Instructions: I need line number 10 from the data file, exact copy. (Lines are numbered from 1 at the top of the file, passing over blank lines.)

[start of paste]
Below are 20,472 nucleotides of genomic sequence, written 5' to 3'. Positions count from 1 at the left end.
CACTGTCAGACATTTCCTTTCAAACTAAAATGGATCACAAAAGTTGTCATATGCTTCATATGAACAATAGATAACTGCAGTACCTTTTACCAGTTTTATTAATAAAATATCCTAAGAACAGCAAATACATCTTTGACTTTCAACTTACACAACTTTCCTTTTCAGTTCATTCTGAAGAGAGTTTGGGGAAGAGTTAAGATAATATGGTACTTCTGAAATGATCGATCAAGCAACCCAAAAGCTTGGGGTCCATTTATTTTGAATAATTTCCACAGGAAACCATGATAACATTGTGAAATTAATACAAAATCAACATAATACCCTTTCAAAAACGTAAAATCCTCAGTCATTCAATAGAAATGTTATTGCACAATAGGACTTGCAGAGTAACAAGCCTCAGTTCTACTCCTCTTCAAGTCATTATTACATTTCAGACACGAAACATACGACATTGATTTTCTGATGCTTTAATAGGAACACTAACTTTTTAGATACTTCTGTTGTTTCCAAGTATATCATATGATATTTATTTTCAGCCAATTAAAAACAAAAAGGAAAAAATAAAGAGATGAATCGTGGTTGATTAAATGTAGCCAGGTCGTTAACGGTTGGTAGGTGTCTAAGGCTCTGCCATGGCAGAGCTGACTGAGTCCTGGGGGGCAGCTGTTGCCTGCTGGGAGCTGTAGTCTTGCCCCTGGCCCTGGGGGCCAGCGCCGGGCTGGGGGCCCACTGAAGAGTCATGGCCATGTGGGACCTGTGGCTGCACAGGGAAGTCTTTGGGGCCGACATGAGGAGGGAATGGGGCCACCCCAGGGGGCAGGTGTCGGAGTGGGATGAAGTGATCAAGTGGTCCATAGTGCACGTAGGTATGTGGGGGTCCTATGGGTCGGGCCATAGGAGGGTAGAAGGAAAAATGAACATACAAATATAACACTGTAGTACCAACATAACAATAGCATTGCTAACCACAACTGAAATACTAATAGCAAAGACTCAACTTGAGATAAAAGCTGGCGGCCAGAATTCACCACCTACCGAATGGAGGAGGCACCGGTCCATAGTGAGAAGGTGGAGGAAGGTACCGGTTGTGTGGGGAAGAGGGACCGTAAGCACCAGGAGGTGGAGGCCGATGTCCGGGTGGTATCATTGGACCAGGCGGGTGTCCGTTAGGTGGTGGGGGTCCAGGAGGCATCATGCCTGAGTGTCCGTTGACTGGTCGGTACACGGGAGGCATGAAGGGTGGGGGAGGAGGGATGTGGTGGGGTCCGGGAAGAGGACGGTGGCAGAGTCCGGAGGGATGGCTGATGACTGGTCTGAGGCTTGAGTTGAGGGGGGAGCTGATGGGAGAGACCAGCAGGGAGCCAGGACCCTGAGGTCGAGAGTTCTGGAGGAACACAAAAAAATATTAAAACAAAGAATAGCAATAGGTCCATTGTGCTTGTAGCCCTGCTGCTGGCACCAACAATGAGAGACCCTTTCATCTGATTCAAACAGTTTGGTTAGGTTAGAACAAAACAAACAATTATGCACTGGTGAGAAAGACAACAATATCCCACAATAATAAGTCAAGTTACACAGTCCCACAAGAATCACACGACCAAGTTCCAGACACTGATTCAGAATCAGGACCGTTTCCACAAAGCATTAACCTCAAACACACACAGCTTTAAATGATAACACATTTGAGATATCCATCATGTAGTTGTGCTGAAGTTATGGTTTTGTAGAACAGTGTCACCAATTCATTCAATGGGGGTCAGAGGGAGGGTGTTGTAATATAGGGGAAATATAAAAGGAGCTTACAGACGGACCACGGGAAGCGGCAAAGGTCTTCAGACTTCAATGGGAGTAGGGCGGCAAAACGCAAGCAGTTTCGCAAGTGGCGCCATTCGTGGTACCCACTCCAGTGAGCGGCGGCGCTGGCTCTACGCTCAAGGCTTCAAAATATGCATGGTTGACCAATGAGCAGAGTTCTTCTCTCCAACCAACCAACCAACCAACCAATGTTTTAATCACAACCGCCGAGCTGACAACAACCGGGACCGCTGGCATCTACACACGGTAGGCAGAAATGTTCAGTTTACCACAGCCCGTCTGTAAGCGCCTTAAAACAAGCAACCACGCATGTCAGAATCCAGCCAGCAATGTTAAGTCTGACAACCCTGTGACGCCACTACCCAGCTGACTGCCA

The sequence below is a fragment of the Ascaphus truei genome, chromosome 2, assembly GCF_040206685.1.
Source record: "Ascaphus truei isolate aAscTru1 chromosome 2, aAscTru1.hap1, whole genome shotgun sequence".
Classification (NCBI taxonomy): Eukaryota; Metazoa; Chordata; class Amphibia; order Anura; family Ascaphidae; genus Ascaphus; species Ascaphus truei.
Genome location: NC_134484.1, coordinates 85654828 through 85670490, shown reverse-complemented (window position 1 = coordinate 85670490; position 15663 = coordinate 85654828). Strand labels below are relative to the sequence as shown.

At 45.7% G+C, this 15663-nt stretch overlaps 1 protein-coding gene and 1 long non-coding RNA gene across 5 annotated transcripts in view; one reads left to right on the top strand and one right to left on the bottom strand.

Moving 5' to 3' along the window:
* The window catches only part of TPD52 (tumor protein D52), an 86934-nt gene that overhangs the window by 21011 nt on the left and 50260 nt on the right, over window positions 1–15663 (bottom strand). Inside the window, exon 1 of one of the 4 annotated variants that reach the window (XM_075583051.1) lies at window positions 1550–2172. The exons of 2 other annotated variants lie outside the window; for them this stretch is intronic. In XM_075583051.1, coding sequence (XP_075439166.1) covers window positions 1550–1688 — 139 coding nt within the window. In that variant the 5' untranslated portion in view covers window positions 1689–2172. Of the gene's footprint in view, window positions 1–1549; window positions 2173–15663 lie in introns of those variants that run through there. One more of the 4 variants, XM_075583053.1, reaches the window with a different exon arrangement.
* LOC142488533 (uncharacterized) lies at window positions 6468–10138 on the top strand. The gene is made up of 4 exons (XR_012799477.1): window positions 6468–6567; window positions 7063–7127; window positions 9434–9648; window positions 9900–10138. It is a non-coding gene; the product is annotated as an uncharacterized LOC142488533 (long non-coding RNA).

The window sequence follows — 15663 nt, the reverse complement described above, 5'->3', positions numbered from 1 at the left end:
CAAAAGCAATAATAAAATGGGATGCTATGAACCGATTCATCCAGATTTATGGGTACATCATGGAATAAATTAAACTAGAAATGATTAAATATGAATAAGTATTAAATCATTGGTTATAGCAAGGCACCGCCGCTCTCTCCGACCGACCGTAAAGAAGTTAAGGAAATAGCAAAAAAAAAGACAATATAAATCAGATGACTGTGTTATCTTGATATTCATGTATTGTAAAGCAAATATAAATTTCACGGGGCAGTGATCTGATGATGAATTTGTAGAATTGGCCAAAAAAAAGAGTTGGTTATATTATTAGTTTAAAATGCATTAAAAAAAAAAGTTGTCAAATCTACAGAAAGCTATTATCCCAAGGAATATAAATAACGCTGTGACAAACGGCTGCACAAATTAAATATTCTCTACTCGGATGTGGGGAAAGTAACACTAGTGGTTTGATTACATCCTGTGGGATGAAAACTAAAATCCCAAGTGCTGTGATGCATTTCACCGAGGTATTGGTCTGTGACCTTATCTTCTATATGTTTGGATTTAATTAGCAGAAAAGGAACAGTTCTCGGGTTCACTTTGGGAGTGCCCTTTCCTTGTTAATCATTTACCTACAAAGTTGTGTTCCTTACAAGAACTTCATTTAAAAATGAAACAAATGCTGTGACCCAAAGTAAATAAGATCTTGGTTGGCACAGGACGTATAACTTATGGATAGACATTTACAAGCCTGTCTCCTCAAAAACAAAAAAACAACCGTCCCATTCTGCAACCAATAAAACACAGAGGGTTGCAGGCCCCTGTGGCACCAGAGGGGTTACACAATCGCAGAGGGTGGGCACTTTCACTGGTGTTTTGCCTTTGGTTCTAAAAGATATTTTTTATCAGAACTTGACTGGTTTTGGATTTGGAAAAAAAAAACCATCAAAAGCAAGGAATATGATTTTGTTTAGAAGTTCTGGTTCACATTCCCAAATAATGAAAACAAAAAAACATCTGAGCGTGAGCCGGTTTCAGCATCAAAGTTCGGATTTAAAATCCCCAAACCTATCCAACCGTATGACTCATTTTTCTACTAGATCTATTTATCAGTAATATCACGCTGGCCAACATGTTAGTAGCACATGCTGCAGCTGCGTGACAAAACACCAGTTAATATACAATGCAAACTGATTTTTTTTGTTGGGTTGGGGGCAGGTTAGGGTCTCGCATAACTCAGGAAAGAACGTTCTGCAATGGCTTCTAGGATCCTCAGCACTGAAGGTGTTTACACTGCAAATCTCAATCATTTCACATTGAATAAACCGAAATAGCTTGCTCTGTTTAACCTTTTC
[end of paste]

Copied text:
* LOC142488533 (uncharacterized) lies at window positions 6468–10138 on the top strand. The gene is made up of 4 exons (XR_012799477.1): window positions 6468–6567; window positions 7063–7127; window positions 9434–9648; window positions 9900–10138. It is a non-coding gene; the product is annotated as an uncharacterized LOC142488533 (long non-coding RNA).